I remember as a child my grandmother would cook huge meals on Sunday and a rotating cast of cousins, neighbors, and other family friends who would show up, mostly unannounced. They would spend the afternoon and often the evening in her home and always leave well fed. In my own home, my wife and I have maintained a similar tradition. Having a fully open door policy is tough, our family's and extended circle of friends know that there is always a good meal to be had here.  For the holidays and other special occasions, we make a special effort to take in the 'orphans' -- people who live in NYC but can't get home. Typically, that means 10-15 people in our home for most of the day with my wife and I cooking and entertaining the entire time. To this day, I don't know how my grandmother did it all every week! We're exhausted after the last person leaves and we're a team of two!

Elizabeth wrote:

Every summer my family would take a two week vacation in our funky orange RV. The five of us would pack it up with good food, fun times & head out across the US without any particular direction. We enjoyed exploring at our own pace, discovering new towns and bonding with each other. The spirit of those road trips is something I have carried over into my adult life and I now look forward to creating new memories with my own young family.

Drew wrote:

My favorite family tradition is always being with my wife on St. Valentine's Day. Yes, we know it is an invented holiday but that has not made a difference to us at all. Of all the family events, holidays, birthdays, anniversaries we have celebrated apart this is the one day we have managed to keep sacrosanct since we met (over 22 years ago). We celebrate it with a slow dinner together. Sometimes we go out for a fantastic meal. Sometimes we stay in. But we both love the grace note of this event in our year.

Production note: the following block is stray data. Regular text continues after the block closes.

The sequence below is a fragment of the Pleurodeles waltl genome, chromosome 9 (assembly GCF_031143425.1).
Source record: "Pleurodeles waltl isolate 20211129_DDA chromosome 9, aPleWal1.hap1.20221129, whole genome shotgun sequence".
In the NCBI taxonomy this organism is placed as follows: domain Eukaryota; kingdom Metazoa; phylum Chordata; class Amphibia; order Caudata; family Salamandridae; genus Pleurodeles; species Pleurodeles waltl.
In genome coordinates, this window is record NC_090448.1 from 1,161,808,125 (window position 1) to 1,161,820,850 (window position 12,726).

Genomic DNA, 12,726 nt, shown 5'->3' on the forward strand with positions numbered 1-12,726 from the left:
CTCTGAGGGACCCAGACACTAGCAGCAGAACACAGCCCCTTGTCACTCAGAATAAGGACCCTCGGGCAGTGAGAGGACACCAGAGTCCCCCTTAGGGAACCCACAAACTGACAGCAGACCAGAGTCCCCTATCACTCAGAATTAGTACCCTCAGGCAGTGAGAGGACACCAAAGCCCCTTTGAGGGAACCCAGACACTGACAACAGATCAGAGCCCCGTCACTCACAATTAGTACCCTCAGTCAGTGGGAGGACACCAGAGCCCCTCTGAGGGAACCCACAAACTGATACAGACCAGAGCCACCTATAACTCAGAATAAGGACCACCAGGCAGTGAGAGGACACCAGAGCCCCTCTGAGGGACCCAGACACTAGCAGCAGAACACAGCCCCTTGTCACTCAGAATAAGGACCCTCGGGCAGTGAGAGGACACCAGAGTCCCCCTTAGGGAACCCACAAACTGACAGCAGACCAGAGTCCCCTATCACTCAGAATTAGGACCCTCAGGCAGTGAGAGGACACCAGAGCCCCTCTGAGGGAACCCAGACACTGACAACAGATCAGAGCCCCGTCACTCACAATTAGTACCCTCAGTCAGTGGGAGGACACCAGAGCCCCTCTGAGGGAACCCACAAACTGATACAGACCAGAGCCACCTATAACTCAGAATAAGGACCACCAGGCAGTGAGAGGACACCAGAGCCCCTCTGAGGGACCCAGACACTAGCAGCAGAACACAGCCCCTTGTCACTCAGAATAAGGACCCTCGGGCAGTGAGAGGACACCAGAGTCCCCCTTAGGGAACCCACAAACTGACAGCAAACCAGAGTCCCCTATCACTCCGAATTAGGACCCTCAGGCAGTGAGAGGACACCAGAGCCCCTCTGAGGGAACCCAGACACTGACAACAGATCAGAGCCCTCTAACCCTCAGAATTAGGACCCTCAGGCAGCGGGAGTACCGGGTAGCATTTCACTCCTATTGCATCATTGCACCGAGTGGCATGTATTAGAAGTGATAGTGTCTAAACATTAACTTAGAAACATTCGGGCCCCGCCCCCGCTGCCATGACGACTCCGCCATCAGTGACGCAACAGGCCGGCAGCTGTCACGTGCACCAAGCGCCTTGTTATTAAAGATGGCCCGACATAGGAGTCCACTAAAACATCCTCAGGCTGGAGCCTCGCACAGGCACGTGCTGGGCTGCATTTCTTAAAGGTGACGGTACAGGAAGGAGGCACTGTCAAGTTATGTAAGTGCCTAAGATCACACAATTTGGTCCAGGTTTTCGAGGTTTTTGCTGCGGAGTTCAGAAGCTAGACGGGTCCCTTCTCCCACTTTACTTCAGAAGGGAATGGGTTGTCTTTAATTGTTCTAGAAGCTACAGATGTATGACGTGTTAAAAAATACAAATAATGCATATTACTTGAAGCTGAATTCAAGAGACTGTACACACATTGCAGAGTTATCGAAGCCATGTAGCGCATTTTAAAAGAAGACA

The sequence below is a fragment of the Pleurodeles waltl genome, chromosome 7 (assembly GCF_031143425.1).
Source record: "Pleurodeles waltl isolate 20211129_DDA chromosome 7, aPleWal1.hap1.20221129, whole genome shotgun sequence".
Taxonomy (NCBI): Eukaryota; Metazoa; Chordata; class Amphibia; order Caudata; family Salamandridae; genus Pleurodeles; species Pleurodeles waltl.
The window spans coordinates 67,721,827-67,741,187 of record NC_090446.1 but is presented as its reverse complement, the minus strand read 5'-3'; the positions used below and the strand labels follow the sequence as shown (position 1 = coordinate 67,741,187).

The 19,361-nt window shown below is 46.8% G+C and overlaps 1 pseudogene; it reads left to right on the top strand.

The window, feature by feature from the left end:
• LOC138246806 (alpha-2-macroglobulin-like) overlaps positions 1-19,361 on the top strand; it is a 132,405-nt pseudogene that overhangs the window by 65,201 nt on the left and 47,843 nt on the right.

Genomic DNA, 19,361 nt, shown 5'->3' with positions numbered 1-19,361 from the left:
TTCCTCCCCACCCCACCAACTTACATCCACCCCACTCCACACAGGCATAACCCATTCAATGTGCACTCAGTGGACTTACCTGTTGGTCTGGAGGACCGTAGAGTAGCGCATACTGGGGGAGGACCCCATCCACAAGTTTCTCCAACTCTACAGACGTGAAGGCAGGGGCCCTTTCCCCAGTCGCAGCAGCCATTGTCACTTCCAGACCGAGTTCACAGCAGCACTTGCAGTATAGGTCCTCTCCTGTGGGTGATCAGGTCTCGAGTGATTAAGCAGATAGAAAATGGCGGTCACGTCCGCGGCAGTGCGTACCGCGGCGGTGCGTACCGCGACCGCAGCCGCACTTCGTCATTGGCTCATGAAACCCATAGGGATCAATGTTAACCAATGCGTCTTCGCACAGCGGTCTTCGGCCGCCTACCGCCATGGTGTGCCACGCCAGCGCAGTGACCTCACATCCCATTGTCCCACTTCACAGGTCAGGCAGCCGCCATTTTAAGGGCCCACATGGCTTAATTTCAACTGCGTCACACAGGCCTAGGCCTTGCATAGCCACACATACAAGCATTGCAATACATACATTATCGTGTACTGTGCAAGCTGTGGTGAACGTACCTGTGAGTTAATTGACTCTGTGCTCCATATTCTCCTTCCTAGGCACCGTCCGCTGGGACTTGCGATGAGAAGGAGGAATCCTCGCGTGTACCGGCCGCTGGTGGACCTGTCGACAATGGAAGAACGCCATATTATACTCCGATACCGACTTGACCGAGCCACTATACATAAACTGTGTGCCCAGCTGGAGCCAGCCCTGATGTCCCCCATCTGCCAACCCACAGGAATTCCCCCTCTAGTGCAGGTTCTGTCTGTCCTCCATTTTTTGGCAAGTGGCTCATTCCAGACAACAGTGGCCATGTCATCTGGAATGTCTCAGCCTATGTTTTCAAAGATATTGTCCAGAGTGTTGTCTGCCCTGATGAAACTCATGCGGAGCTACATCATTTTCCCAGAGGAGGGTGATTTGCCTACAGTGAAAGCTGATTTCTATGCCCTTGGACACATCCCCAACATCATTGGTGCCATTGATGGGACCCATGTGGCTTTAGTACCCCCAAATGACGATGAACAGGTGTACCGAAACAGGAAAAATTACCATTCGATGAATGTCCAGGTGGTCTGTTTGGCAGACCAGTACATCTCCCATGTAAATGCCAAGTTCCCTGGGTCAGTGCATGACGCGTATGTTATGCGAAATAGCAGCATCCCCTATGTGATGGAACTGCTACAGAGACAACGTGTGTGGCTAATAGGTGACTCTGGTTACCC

Danielle wrote:

This last year was a big loss of family in number but a huge treasure in terms of the growth my sister and I had with one another. I think that's the new excitement for us, freedom of creation. We never really had much in the form of traditions as a family other that watching the claymation Christmas series on tv. It's been hard with her living thousand of miles away but I hope we can be inspired to start something new this year as the Amari sisters.

Adam wrote:

Nestled between the two most expensive holidays of the year, Thanksgiving gets short shrift these days. So, we started a family tradition called the Thanksgiving Tree to help our children remember and appreciate all they have. On the first day of November, I take all the kids out into the woods near our house. We roam the paths (sometimes bravely venturing off them), all in search of the perfect branches to create our tree. We excitedly return home to show Mom what we found, and then my wife takes over. She assembles all the branches into a vase, creating a miniature tree out of it. It looks pretty bare and pathetic at first. But, as each day goes by, our children add a color cut-out of their hand with something they're thankful for on it. The dead, empty tree slowly comes to life with the simple joys of being a kid. Dogs, a favorite food, friends and family, crazy memories, and everything in between fill in the empty spaces between branches. We've saved every note since starting, and now we go through them as November passes. We laugh about some of the things our kids were thankful for, they relive a special memory from the past, and we just enjoy slowing down and remembering as a family. It's a wonderfully refreshing pause before the insanity of Christmas hits, and a tradition that will remain my favorite.